Not too long ago I realized how much energy I (we, you) put into avoiding the painful or awkward or difficult in life. It’s been a long haul from the monkey bars and first grade, when we just said Yes! to anything. Have you noticed? If you can remember back to the time when throwing yourself through time and space or learning a new skill was just what you did, you may wonder, as I do, what the hell happened.
My answer today is: Who cares? Who cares what led us to be cautious? That’s not the point. The point is: being careful has not always served us well. It may have helped you survive to read this sentence, but chances are it also helped you miss out on a lot of adventures.
In my 20s I was crazy adventurous, traveling across Europe, exploring the USSR, eating anything that didn’t bite back, sampling local libations, ride-sharing with strangers, and getting into other hijinx I’m not ready to commit to print just yet.
Then I got married, had kids, started thinking of mortality–which, given my early history, was understandable. Maybe I even got a little neurotic at times, but I am committed to sticking around for my kids and securing their longevity. So Safety Sandy became my nickname. Sexy, I know.
But still: You and I both know that no matter how much energy we put into holding pain and anguish at bay (see paragraph 1), it’s gonna show up anyway. So I’m slowly learning to just live my damn life anyway. On good days, anyway, that’s how I try to operate. Not saying I don’t wake up in the middle of the night and have panic attacks about what COULD have happened while I was speeding down I-70 today, but I try. And lately it has become easier.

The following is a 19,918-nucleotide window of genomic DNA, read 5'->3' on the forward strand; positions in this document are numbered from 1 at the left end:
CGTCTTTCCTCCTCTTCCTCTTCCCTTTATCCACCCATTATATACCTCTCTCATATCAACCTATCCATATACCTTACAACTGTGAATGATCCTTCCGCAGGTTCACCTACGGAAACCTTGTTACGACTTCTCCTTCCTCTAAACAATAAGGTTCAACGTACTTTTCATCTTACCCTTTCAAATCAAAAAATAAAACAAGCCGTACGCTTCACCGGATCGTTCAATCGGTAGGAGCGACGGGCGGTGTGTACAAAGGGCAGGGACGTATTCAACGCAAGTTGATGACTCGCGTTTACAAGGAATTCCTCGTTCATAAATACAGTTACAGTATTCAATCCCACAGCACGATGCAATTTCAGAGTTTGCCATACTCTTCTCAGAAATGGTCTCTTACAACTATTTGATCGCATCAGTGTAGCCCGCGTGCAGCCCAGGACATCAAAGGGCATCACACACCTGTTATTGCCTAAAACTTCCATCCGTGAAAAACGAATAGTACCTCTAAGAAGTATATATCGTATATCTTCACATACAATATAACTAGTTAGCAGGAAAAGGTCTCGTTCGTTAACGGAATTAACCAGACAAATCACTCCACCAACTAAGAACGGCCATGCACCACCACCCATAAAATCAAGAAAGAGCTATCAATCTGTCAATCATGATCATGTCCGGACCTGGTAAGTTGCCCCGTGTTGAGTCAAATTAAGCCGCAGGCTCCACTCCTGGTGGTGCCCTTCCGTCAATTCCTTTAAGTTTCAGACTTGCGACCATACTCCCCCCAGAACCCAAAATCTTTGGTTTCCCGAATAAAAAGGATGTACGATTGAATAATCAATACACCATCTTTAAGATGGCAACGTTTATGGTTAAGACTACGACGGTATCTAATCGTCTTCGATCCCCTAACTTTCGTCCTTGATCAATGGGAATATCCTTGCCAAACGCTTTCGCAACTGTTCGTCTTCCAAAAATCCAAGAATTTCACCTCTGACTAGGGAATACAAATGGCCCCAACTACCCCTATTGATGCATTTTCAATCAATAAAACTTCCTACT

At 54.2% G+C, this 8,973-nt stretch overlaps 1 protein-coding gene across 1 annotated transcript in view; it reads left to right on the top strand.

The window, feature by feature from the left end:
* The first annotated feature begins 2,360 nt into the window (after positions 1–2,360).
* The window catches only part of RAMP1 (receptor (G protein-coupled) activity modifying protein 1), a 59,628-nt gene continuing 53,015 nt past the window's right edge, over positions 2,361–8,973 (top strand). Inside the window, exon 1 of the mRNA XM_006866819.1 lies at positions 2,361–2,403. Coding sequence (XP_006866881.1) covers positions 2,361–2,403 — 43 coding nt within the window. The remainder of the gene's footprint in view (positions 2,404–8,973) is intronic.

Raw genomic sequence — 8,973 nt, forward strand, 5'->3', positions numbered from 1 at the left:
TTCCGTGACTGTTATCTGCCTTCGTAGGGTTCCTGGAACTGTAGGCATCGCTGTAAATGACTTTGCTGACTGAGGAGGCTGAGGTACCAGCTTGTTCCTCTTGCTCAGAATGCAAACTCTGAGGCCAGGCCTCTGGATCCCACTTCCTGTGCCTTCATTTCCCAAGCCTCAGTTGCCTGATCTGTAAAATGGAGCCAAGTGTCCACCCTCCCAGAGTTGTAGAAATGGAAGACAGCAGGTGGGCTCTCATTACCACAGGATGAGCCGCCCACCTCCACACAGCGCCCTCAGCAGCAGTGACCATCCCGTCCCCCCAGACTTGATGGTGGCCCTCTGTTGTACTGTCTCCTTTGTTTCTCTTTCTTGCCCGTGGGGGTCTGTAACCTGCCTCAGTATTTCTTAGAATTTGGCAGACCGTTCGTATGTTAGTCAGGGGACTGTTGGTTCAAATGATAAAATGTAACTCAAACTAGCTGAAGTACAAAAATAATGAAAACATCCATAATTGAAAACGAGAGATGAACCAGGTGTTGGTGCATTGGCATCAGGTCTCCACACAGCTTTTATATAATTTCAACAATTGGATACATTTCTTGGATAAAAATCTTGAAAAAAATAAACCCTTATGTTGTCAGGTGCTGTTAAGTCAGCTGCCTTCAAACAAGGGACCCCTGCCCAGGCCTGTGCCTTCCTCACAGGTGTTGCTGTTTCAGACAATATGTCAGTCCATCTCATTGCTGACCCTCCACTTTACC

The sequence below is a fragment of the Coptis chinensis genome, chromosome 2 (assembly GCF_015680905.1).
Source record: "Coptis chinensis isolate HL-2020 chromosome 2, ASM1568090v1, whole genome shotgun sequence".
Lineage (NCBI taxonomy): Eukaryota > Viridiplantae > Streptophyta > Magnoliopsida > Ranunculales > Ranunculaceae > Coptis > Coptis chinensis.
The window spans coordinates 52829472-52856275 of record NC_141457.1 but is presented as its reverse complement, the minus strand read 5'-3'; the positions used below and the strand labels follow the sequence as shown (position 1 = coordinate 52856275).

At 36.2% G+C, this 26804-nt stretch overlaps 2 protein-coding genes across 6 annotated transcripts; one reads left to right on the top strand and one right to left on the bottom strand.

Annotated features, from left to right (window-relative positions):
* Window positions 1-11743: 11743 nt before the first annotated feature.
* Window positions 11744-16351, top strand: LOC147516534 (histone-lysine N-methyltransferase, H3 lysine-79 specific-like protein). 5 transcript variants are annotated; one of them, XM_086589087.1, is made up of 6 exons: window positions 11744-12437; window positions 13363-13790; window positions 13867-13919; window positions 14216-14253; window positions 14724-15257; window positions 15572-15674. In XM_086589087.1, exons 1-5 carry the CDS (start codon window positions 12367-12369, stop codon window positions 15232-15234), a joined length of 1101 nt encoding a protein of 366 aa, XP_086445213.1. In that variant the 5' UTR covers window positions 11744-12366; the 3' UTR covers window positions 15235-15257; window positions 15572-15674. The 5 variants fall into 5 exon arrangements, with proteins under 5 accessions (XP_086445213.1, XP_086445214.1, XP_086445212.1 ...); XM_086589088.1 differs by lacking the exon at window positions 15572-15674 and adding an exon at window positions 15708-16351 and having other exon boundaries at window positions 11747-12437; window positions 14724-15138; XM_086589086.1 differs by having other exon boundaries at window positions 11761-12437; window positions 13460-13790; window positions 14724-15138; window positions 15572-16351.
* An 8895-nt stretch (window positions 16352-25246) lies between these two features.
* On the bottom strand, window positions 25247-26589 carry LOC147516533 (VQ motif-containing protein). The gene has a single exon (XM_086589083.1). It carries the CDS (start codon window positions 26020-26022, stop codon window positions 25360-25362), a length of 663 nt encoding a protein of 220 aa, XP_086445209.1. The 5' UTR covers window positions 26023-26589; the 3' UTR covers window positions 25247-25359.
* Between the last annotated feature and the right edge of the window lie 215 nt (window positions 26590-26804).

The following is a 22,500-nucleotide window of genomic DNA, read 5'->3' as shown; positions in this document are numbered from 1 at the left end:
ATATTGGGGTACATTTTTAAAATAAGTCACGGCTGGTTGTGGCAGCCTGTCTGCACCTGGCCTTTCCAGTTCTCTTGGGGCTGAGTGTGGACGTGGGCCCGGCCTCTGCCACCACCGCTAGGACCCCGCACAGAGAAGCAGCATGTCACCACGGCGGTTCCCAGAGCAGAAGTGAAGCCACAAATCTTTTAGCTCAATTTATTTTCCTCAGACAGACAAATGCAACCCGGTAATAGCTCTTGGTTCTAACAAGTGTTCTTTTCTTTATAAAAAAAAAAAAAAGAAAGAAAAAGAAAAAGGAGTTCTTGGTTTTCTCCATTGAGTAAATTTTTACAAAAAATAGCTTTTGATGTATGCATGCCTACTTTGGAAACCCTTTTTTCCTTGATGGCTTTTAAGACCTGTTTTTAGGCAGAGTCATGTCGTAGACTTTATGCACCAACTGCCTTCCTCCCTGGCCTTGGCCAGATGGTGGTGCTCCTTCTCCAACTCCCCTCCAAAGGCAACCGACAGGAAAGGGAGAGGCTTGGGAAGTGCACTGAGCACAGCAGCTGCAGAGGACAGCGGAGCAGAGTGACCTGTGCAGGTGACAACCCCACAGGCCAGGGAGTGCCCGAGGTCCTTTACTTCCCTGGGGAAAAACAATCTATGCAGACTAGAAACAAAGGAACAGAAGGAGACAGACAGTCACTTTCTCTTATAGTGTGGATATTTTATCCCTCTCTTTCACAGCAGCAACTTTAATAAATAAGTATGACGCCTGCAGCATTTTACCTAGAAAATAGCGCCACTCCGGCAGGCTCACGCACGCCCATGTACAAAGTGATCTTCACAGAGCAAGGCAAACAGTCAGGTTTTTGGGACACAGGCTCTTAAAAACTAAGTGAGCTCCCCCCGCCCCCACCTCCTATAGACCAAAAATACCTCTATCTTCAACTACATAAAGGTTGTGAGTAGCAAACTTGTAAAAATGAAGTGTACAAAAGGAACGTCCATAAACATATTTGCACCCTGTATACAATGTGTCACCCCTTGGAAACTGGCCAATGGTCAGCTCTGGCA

Also, I have learned to not give a f*(# about b.s. stuff that I used to actually care about. So much crap I wasted energy on! No more. That helps big time.
So far, the universe has rewarded me for leaping.
Leap one: Decided to limit my perfectionism to writing only. Much relief, much better use of that instinct. Check.
Leap two: Attended the 2015 AWP conference (big national writer-palooza) in Minneapolis in April. I have a weird affection for the town and knew the conference would be good soul food. I was inspired, came home, started submitting like crazy, and my logjam of inertia is slowly busting up. Two poems published, a manuscript in review, and more out there waiting. Check.
Leap 2: I reconnected with an old grad school buddy, who suggested we submit a proposal for a panel at next year’s AWP. Check.
Leap 3: I applied for the Denver Writing Project, a three-week intensive writing/teaching program, and got accepted. Check.
It’s the best. Thing. Ever.
I’m learning from some of the best, most experienced, gracious, inspirational, and intelligent people in my field. I can’t believe I’m so lucky. And it’s only Day Two!
So my message to you is to re-learn how to say YES. Be bold. Try something new or something you’ve always wanted to do. Take a risk, for heaven’s sake, and get yourself out there. Good things are waiting for you!